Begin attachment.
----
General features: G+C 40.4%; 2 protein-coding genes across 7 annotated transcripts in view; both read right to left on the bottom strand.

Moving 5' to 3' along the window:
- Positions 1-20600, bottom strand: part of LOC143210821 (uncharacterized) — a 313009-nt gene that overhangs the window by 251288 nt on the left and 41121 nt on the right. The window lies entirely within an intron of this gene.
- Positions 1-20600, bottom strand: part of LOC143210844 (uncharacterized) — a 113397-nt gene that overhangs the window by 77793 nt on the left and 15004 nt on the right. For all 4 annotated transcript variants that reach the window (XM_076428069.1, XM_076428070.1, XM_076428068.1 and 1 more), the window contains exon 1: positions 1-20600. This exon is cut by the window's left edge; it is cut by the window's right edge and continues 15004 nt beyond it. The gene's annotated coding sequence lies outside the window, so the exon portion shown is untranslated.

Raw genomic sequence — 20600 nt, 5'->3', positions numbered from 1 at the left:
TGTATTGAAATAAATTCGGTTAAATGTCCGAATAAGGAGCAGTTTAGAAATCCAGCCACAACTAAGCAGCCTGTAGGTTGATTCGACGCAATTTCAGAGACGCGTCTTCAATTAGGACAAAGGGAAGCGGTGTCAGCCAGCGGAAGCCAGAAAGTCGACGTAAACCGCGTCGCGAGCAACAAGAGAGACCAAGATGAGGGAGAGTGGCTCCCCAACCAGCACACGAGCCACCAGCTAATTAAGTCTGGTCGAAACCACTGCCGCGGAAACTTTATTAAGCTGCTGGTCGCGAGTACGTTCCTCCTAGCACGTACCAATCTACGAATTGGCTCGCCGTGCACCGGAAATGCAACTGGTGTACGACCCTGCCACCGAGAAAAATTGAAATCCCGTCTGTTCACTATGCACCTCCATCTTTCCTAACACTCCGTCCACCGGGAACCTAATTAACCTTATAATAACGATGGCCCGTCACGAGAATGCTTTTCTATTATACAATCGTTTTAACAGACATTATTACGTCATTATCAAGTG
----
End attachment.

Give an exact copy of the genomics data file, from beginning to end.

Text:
General features: G+C 40.4%; 2 protein-coding genes across 7 annotated transcripts in view; both read right to left on the bottom strand.

Moving 5' to 3' along the window:
- Positions 1-20600, bottom strand: part of LOC143210821 (uncharacterized) — a 313009-nt gene that overhangs the window by 251288 nt on the left and 41121 nt on the right. The window lies entirely within an intron of this gene.
- Positions 1-20600, bottom strand: part of LOC143210844 (uncharacterized) — a 113397-nt gene that overhangs the window by 77793 nt on the left and 15004 nt on the right. For all 4 annotated transcript variants that reach the window (XM_076428069.1, XM_076428070.1, XM_076428068.1 and 1 more), the window contains exon 1: positions 1-20600. This exon is cut by the window's left edge; it is cut by the window's right edge and continues 15004 nt beyond it. The gene's annotated coding sequence lies outside the window, so the exon portion shown is untranslated.

Raw genomic sequence — 20600 nt, 5'->3', positions numbered from 1 at the left:
TGTATTGAAATAAATTCGGTTAAATGTCCGAATAAGGAGCAGTTTAGAAATCCAGCCACAACTAAGCAGCCTGTAGGTTGATTCGACGCAATTTCAGAGACGCGTCTTCAATTAGGACAAAGGGAAGCGGTGTCAGCCAGCGGAAGCCAGAAAGTCGACGTAAACCGCGTCGCGAGCAACAAGAGAGACCAAGATGAGGGAGAGTGGCTCCCCAACCAGCACACGAGCCACCAGCTAATTAAGTCTGGTCGAAACCACTGCCGCGGAAACTTTATTAAGCTGCTGGTCGCGAGTACGTTCCTCCTAGCACGTACCAATCTACGAATTGGCTCGCCGTGCACCGGAAATGCAACTGGTGTACGACCCTGCCACCGAGAAAAATTGAAATCCCGTCTGTTCACTATGCACCTCCATCTTTCCTAACACTCCGTCCACCGGGAACCTAATTAACCTTATAATAACGATGGCCCGTCACGAGAATGCTTTTCTATTATACAATCGTTTTAACAGACATTATTACGTCATTATCAAGTG